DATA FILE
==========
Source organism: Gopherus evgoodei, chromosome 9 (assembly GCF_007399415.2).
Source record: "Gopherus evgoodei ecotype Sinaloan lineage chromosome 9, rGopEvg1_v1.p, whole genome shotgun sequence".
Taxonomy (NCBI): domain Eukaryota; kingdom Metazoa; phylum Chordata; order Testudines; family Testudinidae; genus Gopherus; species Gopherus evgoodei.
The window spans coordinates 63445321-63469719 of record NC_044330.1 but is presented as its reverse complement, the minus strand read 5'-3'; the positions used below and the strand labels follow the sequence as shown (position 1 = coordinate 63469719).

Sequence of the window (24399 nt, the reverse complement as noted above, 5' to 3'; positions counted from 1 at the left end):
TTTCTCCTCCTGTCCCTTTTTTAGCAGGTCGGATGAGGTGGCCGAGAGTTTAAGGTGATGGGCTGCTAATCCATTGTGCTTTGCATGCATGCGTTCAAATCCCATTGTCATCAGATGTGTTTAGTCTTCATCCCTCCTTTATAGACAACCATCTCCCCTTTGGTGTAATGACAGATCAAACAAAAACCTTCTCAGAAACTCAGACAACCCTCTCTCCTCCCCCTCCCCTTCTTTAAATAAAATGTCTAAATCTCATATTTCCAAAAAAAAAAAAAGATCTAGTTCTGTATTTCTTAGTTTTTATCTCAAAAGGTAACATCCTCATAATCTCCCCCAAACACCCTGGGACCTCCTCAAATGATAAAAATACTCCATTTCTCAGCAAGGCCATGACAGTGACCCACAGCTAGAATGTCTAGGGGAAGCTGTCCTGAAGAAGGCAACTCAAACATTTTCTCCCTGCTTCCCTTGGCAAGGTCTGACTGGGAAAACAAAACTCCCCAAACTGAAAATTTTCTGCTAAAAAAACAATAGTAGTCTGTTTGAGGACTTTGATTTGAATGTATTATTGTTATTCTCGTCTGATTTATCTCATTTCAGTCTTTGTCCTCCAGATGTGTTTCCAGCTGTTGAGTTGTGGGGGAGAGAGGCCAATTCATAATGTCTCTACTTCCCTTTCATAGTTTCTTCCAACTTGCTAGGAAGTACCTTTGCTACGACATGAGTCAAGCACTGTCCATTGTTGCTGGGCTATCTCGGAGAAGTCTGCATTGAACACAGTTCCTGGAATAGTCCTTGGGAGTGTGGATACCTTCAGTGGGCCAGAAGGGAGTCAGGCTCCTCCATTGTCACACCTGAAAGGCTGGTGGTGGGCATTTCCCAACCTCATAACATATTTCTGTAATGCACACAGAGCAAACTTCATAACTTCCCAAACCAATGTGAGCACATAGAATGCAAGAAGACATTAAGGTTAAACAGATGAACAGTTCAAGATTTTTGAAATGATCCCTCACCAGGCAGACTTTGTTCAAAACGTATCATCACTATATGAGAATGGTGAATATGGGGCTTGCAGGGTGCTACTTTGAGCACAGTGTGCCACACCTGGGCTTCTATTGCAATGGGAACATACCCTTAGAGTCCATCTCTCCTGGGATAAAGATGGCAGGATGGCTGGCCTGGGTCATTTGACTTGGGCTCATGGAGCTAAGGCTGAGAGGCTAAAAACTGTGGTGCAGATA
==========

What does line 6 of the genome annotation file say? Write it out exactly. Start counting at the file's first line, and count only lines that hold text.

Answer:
TTTCTCCTCCTGTCCCTTTTTTAGCAGGTCGGATGAGGTGGCCGAGAGTTTAAGGTGATGGGCTGCTAATCCATTGTGCTTTGCATGCATGCGTTCAAATCCCATTGTCATCAGATGTGTTTAGTCTTCATCCCTCCTTTATAGACAACCATCTCCCCTTTGGTGTAATGACAGATCAAACAAAAACCTTCTCAGAAACTCAGACAACCCTCTCTCCTCCCCCTCCCCTTCTTTAAATAAAATGTCTAAATCTCATATTTCCAAAAAAAAAAAAAGATCTAGTTCTGTATTTCTTAGTTTTTATCTCAAAAGGTAACATCCTCATAATCTCCCCCAAACACCCTGGGACCTCCTCAAATGATAAAAATACTCCATTTCTCAGCAAGGCCATGACAGTGACCCACAGCTAGAATGTCTAGGGGAAGCTGTCCTGAAGAAGGCAACTCAAACATTTTCTCCCTGCTTCCCTTGGCAAGGTCTGACTGGGAAAACAAAACTCCCCAAACTGAAAATTTTCTGCTAAAAAAACAATAGTAGTCTGTTTGAGGACTTTGATTTGAATGTATTATTGTTATTCTCGTCTGATTTATCTCATTTCAGTCTTTGTCCTCCAGATGTGTTTCCAGCTGTTGAGTTGTGGGGGAGAGAGGCCAATTCATAATGTCTCTACTTCCCTTTCATAGTTTCTTCCAACTTGCTAGGAAGTACCTTTGCTACGACATGAGTCAAGCACTGTCCATTGTTGCTGGGCTATCTCGGAGAAGTCTGCATTGAACACAGTTCCTGGAATAGTCCTTGGGAGTGTGGATACCTTCAGTGGGCCAGAAGGGAGTCAGGCTCCTCCATTGTCACACCTGAAAGGCTGGTGGTGGGCATTTCCCAACCTCATAACATATTTCTGTAATGCACACAGAGCAAACTTCATAACTTCCCAAACCAATGTGAGCACATAGAATGCAAGAAGACATTAAGGTTAAACAGATGAACAGTTCAAGATTTTTGAAATGATCCCTCACCAGGCAGACTTTGTTCAAAACGTATCATCACTATATGAGAATGGTGAATATGGGGCTTGCAGGGTGCTACTTTGAGCACAGTGTGCCACACCTGGGCTTCTATTGCAATGGGAACATACCCTTAGAGTCCATCTCTCCTGGGATAAAGATGGCAGGATGGCTGGCCTGGGTCATTTGACTTGGGCTCATGGAGCTAAGGCTGAGAGGCTAAAAACTGTGGTGCAGATA